So when we landed on the DIT project, we knew who should do what — and trusted them to get on with it. Plus we “worked out loud”, sharing ideas and work in progress with the wider Rainmaker team over Slack to get their collective experience.
3. See the world through your customer’s eyes
It pays to take a service design approach to transformation. This means really getting to know the people you’re designing for. Then building a solution to help them do what they need to do. A solution that understands their needs, removes pain-points and just makes sense right away.
Abraham Lincoln famously said, Give me six hours to chop down a tree and I will spend the first four sharpening the axe.
Great service design is how Uber, Airbnb and even Apple constantly improve their customer experiences — and outsmart the competition. This kind of success never happens by accident, it happens by design.
To get this right, we put in the hours to really get to know British businesses and international buyers. This required more than just opinions in a survey. We took the time to speak to people face-to-face, to listen, to observe and really understand their hopes, fears and dreams. And asked questions like: “How are they currently solving a problem?”, “What challenges are they facing?”, “What do they truly need to grow faster?”
Taking the time up-front can seem like a distraction from “getting on with it”. But it’s so worth it. I’ve seen multi-million pound failures happen all because stubborn executives preferred to sit in meetings, rather than getting to know their customers. After all, you can only create value if you truly know what value you can create.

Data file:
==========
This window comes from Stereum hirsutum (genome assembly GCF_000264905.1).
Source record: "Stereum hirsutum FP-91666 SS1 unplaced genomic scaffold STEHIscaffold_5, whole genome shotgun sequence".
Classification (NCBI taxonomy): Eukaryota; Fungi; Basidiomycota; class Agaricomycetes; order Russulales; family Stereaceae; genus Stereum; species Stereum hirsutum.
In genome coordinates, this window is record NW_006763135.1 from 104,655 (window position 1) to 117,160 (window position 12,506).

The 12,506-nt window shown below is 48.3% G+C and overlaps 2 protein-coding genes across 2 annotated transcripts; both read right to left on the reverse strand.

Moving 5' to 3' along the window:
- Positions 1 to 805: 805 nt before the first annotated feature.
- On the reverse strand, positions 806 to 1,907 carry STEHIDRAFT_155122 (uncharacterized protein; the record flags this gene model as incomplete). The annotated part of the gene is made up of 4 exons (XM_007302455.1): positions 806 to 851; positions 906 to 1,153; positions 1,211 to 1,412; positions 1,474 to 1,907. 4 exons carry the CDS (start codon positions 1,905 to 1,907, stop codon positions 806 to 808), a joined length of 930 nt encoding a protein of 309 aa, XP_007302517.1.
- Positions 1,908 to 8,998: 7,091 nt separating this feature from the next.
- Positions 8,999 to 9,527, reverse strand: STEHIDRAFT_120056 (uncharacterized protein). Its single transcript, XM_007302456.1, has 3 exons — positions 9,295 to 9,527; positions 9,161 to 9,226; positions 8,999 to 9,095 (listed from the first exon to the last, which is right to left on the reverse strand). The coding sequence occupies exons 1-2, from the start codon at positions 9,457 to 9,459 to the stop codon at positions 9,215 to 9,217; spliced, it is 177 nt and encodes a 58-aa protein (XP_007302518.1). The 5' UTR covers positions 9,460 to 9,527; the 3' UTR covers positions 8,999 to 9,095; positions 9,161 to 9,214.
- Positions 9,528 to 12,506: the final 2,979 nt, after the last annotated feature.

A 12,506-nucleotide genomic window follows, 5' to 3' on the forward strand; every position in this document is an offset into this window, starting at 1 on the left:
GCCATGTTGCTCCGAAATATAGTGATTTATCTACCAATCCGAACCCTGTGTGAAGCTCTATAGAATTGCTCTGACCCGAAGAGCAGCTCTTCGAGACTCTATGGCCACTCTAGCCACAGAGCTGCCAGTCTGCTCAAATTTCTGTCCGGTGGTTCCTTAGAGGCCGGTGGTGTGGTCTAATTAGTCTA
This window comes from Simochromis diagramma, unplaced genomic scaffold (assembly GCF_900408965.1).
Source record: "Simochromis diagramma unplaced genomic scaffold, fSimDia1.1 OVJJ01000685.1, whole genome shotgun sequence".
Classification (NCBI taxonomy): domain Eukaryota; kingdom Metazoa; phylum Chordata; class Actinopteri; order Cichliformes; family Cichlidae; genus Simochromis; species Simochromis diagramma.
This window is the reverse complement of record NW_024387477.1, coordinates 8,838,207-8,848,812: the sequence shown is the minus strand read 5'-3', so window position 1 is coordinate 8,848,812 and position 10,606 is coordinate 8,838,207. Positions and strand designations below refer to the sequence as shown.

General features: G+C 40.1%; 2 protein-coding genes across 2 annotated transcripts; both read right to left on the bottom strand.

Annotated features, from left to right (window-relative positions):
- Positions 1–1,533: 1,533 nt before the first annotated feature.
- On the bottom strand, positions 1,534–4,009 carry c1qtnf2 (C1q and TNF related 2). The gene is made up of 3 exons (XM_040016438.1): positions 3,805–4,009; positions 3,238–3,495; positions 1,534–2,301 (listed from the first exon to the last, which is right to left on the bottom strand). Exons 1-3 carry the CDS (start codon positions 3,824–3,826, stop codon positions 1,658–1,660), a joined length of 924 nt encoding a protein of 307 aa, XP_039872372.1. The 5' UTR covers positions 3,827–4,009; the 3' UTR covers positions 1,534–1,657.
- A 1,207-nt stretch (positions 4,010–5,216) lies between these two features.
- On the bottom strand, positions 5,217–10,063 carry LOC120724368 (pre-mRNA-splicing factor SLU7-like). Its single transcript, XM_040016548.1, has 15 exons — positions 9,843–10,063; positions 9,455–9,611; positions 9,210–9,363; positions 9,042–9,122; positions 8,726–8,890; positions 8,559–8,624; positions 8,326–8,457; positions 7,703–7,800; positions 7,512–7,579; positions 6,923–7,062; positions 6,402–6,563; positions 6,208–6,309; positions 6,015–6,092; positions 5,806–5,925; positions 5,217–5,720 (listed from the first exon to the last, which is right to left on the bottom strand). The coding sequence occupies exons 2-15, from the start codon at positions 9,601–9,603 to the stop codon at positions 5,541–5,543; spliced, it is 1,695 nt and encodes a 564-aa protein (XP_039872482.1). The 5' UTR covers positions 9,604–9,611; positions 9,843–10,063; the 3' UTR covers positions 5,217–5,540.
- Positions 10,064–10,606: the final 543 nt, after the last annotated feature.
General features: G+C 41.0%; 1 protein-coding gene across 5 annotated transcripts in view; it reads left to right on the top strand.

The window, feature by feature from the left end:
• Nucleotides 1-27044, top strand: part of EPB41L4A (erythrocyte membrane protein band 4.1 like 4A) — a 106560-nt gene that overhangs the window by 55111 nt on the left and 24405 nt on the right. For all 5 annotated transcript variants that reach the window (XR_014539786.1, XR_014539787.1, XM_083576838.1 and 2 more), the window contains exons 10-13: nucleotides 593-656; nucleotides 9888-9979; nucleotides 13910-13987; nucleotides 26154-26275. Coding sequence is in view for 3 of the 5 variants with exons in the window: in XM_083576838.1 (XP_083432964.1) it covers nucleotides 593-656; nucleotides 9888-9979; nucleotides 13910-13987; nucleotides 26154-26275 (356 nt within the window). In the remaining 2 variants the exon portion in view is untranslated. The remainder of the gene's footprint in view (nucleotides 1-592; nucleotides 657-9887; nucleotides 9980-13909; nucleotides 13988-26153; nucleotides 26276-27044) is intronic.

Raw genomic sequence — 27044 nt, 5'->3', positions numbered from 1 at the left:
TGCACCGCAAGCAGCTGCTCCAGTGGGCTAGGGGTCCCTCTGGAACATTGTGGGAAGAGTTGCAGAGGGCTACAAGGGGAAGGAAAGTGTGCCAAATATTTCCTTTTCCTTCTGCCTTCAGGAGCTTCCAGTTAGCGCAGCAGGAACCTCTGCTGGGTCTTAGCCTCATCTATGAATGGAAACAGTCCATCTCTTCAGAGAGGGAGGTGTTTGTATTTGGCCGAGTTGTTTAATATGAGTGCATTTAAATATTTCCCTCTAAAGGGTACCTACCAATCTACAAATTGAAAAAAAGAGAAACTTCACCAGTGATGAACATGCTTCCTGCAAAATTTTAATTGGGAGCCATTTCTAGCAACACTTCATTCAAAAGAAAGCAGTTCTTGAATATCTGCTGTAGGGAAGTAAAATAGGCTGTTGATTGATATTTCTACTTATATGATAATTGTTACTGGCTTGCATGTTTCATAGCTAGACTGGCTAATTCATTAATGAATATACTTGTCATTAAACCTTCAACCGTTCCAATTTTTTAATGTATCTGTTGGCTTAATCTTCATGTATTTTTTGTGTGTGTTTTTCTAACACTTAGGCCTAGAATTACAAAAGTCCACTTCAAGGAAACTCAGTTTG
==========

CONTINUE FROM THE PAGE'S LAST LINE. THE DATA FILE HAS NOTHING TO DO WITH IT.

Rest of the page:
4. Use the new science of innovation
Whether public sector or private, your goal is the same: change behaviour. If you can, you’re innovating. If you can’t, you’re just wasting time, effort and the world’s resources.
Stewart Butterfield, the CEO of Slack, recently said, The best — maybe the only? — real, direct measure of “innovation” is change in human behaviour.
But how can you be sure you’ll achieve this in advance?
That’s why behavioural economics has become known as the “new science of innovation”. Because it provides you with tried-and-tested principles to make products and services successful from day one. Think about it, what more valuable asset is there in business than understanding why we do what we do? Whether that’s your customers or your people.
Plus, if you’ve got an existing service, you can often find small things can make a big impact. You just need to know where to look and how to deploy it.
On this project we used CHOICES, our behaviour change toolkit, to drive adoption and make the product sticky. Little details like adding certainty to the sign-up steps and providing positive feedback at the right time — these all added up.
This is the future of customer experience — shining a light on hidden opportunities that research alone cannot reveal.
5. Have a massive looming deadline
This one I’m cautious to advise. Arbitrary deadlines can derail projects, forcing you to cut corners and take “me-too” approaches. But when you take an iterative approach to delivery it really does help to get things done more effectively, deliver benefits fast, and make a hero of the senior responsible owner in the organisation.
In this case, the Secretary of State had already announced the launch date publicly. So it had to happen. And, whether intentional or not, it forced prioritisation. We constantly asked, “Is this vital? Does it need to happen now?”.
Because, ultimately, the challenge of disrupting a large organisation is disrupting the accepted culture. Once people realise it’s possible to deliver something in months, when projects used to take years, it becomes the new norm. A bit like the 4-minute mile. It wasn’t until 1954 that Roger Bannister achieved the “impossible”. A year on and dozens of athletes had beat his time.
Of course every project is different. But if you get these five things right — clarity of vision, the right team, understanding your customers up-front, using proven science to guide your innovations and being committed to deliver to deadlines — you too can make the seemingly impossible happen.